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Is there a way to draw the aromatic "horseshoe" (forgot the official name) structure of a protonated benzene cation (arenium) with ChemDraw, and not the cation with double bonds?

benzenium

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    $\begingroup$ I've added an image produced with chemfig to illustrate your question — hopefully it reflects your point. If not, feel free to add your own image instead:) $\endgroup$ – andselisk Mar 27 '19 at 12:53
  • $\begingroup$ It's called Arenium ion. en.wikipedia.org/wiki/Arenium_ion $\endgroup$ – KingLogic Oct 19 at 16:19
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Draw cyclohexane. Open Drawing Elements. Select 270o circle. Orient with lasso and adjust size. Insert in cyclohexane. Add H's and +.

enter image description here

ADDENDUM: For a centered structure. Draw cyclohexane, arc and + inside each other. Select them. Go to Object>align. Select L/R centered then T/B centered. Add hydrogens. See also Comments. PS: Clearly, ChemDraw does not recognize the structure as protonated benzene. Can't have everything ;).

enter image description here

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  • $\begingroup$ Interesting, this is exactly what I had in mind. What prevented me from writing an answer is that this way the charge is treated by ChemDraw as the stray one, and the entire molecule is recognized as cyclohexane if one would try to generate its name (Alt+Ctrl+N). Also, what bugs me is that vertical alignment tool doesn't work nicely for arcs, so it cannot be perfectly centered within the ring. Are you aware of any means to overcome all those issues? $\endgroup$ – andselisk Mar 27 '19 at 15:34
  • $\begingroup$ CD13 or 17 cannot handle "Structure to Name". But that wasn't the question. On an Apple laptop I had no problem (CD13) with orienting the arc or reducing its size. I hope I understood you correctly. $\endgroup$ – user55119 Mar 27 '19 at 15:44
  • $\begingroup$ @andselisk: About centering.. Draw ring, arc and + inside each other. Select them. Go to Object>align. Select L/R centered then T/B centered. $\endgroup$ – user55119 Mar 27 '19 at 15:53
  • $\begingroup$ CD18 on Windows can generate a name, but, as I said, it's cyclohexane and is wrong. As for alignment, that's exactly what I did, but it looks like the cut edge is used for alignment of arcs, not the circumference, which drives my internal perfectionist nuts:) (my screenshot) But you are right, that's nitpicking and not what OP asked, and the proposed method helps drawing something that is close enough, so +1. $\endgroup$ – andselisk Mar 27 '19 at 15:54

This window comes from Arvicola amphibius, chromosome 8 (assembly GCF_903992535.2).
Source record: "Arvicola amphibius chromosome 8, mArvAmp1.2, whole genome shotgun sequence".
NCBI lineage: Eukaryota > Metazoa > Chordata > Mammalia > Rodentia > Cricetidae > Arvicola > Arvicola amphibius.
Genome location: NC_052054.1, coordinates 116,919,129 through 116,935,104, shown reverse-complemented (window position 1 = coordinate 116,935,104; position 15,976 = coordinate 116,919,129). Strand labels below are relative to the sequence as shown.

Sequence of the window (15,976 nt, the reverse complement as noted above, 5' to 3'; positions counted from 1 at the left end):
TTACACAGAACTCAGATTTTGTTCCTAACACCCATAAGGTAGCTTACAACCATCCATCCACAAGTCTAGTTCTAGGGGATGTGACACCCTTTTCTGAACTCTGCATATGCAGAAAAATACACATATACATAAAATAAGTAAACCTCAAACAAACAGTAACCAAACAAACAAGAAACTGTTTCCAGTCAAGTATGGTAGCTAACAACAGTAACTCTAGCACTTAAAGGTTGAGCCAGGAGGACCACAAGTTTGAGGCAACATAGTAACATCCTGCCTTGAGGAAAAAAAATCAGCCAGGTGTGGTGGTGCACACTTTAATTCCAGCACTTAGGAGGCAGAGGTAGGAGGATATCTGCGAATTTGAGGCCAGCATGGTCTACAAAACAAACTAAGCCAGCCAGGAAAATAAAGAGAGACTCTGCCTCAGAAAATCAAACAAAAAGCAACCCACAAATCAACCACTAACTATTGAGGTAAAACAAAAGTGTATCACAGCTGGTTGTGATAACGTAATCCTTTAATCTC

• $\begingroup$ @andselisk: I was able to make a centered structure that now reads cyclohexane. How do you put a screen shot in comments? $\endgroup$ – user55119 Mar 27 '19 at 16:04
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That is a terrible way of drawing that intermediate. You should draw a cyclohexane, then right-click on the four bonds where the delocalization takes place and choose double -> tautomeric.benzenium

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    $\begingroup$ Welcome to ChemSE. @andselisk was asking for a way to draw the structure he provided. He did not ask for the "best" way to do it. We strive to be a kind and caring community. " Here is an alternative way of drawing that intermediate" would have been a more civil statement. You may wish to consider an edit. chemistry.stackexchange.com/conduct $\endgroup$ – user55119 Oct 19 at 17:55
  • $\begingroup$ @user55119 I didn't ask the question, Cloud Chem did:) I only added an illustration to what is commonly shown in the literature as a "horseshoe benzene". Despite the main part of the post being critics, I think it is still a valid alternative answer. $\endgroup$ – andselisk Oct 19 at 18:59
  • $\begingroup$ @andselisk: My mistake. I still stand by the rest of my Comment. $\endgroup$ – user55119 Oct 19 at 19:25

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